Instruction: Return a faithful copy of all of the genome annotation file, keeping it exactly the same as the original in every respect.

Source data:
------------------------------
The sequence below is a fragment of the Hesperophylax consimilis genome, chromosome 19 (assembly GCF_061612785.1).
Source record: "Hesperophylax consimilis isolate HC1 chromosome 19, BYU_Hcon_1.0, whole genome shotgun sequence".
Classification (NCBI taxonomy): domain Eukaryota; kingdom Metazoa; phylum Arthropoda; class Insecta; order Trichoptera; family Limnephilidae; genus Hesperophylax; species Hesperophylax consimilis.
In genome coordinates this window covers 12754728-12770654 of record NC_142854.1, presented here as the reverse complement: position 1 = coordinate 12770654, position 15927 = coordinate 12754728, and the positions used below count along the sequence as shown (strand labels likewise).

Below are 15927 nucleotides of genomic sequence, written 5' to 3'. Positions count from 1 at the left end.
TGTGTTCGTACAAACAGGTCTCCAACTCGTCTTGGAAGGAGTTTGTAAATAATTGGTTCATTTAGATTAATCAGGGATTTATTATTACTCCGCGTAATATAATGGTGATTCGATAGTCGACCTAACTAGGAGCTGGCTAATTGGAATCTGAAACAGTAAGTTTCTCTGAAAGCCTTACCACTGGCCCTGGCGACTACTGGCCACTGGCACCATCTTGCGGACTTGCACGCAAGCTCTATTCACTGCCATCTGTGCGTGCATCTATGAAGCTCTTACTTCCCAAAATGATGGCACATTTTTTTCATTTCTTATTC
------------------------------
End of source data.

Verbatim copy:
The sequence below is a fragment of the Hesperophylax consimilis genome, chromosome 19 (assembly GCF_061612785.1).
Source record: "Hesperophylax consimilis isolate HC1 chromosome 19, BYU_Hcon_1.0, whole genome shotgun sequence".
Classification (NCBI taxonomy): domain Eukaryota; kingdom Metazoa; phylum Arthropoda; class Insecta; order Trichoptera; family Limnephilidae; genus Hesperophylax; species Hesperophylax consimilis.
In genome coordinates this window covers 12754728-12770654 of record NC_142854.1, presented here as the reverse complement: position 1 = coordinate 12770654, position 15927 = coordinate 12754728, and the positions used below count along the sequence as shown (strand labels likewise).

Below are 15927 nucleotides of genomic sequence, written 5' to 3'. Positions count from 1 at the left end.
TGTGTTCGTACAAACAGGTCTCCAACTCGTCTTGGAAGGAGTTTGTAAATAATTGGTTCATTTAGATTAATCAGGGATTTATTATTACTCCGCGTAATATAATGGTGATTCGATAGTCGACCTAACTAGGAGCTGGCTAATTGGAATCTGAAACAGTAAGTTTCTCTGAAAGCCTTACCACTGGCCCTGGCGACTACTGGCCACTGGCACCATCTTGCGGACTTGCACGCAAGCTCTATTCACTGCCATCTGTGCGTGCATCTATGAAGCTCTTACTTCCCAAAATGATGGCACATTTTTTTCATTTCTTATTC